" Come in—this is my study." A glance round the inner room revealed to Ur Wynd no terrifying sight, though the apartment seemed forbidden enough. He perceived that it was unlighted by any window, and must, therefore, be absolutely dark by day. Gradually he made out the few objects which the room contained, and
he noticed the long rows of bookshelves which formed Crayke's library. «' What books are these?" he inquired. "Look at some of them and judge for yourself," replied Mr Crayke. His host stood behind him, holding the lamp above his head, as Abel Wynd took down one volume after another and examined its contents. Murder—murder—nothing but murder, seemed the one topic of this strange collection. Dr Wynd had seen enough, and turned to Oliver Crayke. " Why," he asked, " have you brought me to this place ?" "To show its secrets—and their uae." There was a slight emphasis on the last word, accompanied by a peculiar meaning look, which caused a shudder to pass through Abel Wynd's frame. _ He stood awaiting further explanation in nervous expectancy. •'The vault I spoke of is below,' said Crayke; and he pointed with his finger at the floor. " You would not believe in its existence, I will show it to you." Dr Wynd started. He now understood why he had been brought into that gloomy library. He gazed at the ground, but it told him nothing. So far as he could see, it was simply composed of solid, closelyfitting boards. He looked inquiringly at his host, who then asked : " Would you like to see it?" "Is it necessary?" replied Wynd, his fears overcoming his curiosity.
"It is." " Why so ?" " To remove your doubts and scruples.' " Do as you p'leasc," said Wynd, wondering what new and horrible disclosure his host was about to make.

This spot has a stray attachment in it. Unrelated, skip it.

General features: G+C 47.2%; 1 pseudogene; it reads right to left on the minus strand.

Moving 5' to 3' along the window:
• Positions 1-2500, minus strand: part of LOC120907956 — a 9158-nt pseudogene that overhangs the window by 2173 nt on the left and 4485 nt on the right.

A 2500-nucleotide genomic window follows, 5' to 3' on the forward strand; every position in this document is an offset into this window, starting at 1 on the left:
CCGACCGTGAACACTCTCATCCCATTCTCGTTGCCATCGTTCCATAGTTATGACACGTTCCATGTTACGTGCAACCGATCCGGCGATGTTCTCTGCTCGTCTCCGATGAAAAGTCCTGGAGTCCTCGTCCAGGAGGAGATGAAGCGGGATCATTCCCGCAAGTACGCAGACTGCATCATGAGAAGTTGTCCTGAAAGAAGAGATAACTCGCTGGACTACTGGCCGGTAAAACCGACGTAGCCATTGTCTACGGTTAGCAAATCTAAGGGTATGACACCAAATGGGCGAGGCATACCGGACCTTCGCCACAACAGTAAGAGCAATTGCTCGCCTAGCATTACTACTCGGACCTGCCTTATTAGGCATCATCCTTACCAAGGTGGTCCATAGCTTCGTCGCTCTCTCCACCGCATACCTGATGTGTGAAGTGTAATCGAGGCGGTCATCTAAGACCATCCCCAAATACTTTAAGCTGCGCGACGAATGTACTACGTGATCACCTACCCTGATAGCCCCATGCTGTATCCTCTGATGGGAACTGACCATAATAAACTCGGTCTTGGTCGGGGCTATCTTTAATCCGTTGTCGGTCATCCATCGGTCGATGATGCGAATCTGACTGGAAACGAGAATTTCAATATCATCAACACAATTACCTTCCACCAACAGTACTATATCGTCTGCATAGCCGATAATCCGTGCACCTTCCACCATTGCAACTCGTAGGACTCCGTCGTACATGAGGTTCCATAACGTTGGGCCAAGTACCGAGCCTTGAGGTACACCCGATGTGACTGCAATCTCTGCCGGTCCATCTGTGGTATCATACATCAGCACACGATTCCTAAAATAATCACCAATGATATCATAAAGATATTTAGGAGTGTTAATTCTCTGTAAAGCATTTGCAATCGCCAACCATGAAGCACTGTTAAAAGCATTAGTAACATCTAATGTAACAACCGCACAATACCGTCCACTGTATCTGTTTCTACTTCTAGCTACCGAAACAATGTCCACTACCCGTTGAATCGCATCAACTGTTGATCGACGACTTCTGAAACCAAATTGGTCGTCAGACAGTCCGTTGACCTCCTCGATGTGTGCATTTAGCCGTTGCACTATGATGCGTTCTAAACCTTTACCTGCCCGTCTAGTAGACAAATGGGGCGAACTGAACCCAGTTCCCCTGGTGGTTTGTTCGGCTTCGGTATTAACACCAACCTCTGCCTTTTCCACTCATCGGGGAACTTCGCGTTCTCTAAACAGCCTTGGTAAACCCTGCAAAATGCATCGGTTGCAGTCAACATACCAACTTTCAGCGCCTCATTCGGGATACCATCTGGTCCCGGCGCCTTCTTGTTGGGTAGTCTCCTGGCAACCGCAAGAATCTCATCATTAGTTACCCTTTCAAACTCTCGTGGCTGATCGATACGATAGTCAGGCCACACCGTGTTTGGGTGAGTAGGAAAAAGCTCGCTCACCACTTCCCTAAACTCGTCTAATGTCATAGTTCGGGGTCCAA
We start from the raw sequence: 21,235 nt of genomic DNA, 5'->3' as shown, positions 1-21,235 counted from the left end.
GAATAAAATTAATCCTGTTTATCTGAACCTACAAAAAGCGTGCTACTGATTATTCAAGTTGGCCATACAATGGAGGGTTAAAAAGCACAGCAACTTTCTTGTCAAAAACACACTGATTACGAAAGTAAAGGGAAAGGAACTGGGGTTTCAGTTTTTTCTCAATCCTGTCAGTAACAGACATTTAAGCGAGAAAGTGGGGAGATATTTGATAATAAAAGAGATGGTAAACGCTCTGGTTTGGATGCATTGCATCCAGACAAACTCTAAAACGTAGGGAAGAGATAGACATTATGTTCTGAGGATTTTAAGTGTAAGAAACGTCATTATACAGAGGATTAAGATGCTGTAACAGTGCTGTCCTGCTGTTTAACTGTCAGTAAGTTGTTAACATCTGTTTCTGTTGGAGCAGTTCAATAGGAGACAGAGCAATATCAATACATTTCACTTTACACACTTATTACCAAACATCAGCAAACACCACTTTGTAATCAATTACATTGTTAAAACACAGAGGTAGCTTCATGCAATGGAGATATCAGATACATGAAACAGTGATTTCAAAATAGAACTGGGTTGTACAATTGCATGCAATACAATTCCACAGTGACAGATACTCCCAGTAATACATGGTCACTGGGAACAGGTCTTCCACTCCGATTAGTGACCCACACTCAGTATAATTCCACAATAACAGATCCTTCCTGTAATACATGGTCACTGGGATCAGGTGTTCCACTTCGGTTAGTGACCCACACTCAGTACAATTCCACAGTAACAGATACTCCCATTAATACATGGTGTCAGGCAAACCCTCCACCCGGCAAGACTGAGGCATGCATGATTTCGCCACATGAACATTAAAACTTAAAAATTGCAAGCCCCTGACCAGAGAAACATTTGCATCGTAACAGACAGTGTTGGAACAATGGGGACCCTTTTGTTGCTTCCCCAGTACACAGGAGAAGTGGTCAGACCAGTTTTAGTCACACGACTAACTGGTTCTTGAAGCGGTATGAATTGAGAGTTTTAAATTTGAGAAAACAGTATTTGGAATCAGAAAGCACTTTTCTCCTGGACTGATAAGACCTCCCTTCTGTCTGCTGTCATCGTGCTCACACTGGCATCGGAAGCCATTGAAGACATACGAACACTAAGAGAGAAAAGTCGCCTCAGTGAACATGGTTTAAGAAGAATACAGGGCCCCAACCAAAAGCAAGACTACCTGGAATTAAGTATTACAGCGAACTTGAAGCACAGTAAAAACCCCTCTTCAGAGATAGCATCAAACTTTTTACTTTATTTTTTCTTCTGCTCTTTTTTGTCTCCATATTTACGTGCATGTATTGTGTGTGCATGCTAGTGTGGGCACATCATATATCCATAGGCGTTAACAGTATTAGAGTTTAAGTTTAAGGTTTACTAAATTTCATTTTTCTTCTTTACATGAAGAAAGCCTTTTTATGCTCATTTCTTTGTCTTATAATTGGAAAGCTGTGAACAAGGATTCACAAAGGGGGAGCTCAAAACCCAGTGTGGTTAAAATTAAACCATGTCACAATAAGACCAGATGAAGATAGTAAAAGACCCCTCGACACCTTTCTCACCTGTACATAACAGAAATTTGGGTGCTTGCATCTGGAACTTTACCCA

Oliver Crayke now placed the lamp in Abel Wvnd's trembling hand, requesting him to hold it. Then he pushed aside the heavy table in the centre of tho room. Next, passing to the movable p-uiel in the wall, he lifted it and thrust back the sliding plank
that partly traversed the floor, revealing the aperture by which the trap-door in the ground waa opened. This he raised, disclosing the deep, black cavity beneath, whence ascended strange musty odors. Abel Wynd started back appalled. The lamp shook in his hand, and Oliver Crayke took it from him. Then, pointing to the vault, he said: " He will lie there to-morrow." " What—what is it ?" asked Dr Wynd, in a voico quivering with terror. "A grave," was Crayke's reply; "a grave where others lie—where none who lie there ever will be found." "It is horrible !" cried Wynd with a shudder.
" And safe," said Crayke. Then, still holding the lamp, he, to Dr Wynd's dismay, approached the entrance to the vault, and placing one foot upon the ladder which led to the depths below, began to descend, exclaiming as he did so: " Follow me!" "No—no !" cried Wynd. " For Heaven's sake, Crayke, do not go down and leave me here !" " Follow me," again said Crayke, whose feet now rested on one of the upper runge of the ladder. " I cannot—l dare not! Crayke, Crayke, come back ! Do not leave me here in the darkness—l cannot bear it!" " Descend," said Crayke, who had now stepped lower, till his head alone was seen. "Descend. You will take no harm, and see a sight to please you." Lower and lower he sank, and fainter grew the light. Wynd, in an agony of terror, flew to where the door had been—that opening in the panelled wall which led to the ajacent room ; but he could not find it, for it had been closed by Crayke. There was now but the faintest glimmer of